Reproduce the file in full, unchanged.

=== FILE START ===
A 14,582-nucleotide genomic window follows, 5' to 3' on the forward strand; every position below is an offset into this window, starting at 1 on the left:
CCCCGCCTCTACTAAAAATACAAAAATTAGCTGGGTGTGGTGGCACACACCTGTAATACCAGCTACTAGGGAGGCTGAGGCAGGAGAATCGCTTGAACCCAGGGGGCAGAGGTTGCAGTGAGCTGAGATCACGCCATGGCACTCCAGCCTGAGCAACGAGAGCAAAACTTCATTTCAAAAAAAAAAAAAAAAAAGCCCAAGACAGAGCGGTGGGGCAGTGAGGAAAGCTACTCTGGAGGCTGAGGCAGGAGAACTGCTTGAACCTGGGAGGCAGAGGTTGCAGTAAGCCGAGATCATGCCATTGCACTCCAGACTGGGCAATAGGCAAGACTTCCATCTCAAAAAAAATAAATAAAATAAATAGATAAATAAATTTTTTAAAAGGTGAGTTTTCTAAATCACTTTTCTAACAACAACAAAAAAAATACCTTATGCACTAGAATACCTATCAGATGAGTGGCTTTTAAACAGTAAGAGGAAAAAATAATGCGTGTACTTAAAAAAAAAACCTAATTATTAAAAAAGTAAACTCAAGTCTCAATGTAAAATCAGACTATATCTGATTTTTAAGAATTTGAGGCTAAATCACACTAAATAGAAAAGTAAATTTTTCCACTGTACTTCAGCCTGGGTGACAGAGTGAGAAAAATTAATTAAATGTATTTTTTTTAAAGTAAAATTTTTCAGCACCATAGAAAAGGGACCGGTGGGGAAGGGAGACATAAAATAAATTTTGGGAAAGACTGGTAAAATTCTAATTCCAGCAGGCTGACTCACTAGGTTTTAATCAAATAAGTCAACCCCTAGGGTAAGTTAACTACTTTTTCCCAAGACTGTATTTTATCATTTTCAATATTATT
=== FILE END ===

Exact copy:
A 14,582-nucleotide genomic window follows, 5' to 3' on the forward strand; every position below is an offset into this window, starting at 1 on the left:
CCCCGCCTCTACTAAAAATACAAAAATTAGCTGGGTGTGGTGGCACACACCTGTAATACCAGCTACTAGGGAGGCTGAGGCAGGAGAATCGCTTGAACCCAGGGGGCAGAGGTTGCAGTGAGCTGAGATCACGCCATGGCACTCCAGCCTGAGCAACGAGAGCAAAACTTCATTTCAAAAAAAAAAAAAAAAAAGCCCAAGACAGAGCGGTGGGGCAGTGAGGAAAGCTACTCTGGAGGCTGAGGCAGGAGAACTGCTTGAACCTGGGAGGCAGAGGTTGCAGTAAGCCGAGATCATGCCATTGCACTCCAGACTGGGCAATAGGCAAGACTTCCATCTCAAAAAAAATAAATAAAATAAATAGATAAATAAATTTTTTAAAAGGTGAGTTTTCTAAATCACTTTTCTAACAACAACAAAAAAAATACCTTATGCACTAGAATACCTATCAGATGAGTGGCTTTTAAACAGTAAGAGGAAAAAATAATGCGTGTACTTAAAAAAAAAACCTAATTATTAAAAAAGTAAACTCAAGTCTCAATGTAAAATCAGACTATATCTGATTTTTAAGAATTTGAGGCTAAATCACACTAAATAGAAAAGTAAATTTTTCCACTGTACTTCAGCCTGGGTGACAGAGTGAGAAAAATTAATTAAATGTATTTTTTTTAAAGTAAAATTTTTCAGCACCATAGAAAAGGGACCGGTGGGGAAGGGAGACATAAAATAAATTTTGGGAAAGACTGGTAAAATTCTAATTCCAGCAGGCTGACTCACTAGGTTTTAATCAAATAAGTCAACCCCTAGGGTAAGTTAACTACTTTTTCCCAAGACTGTATTTTATCATTTTCAATATTATT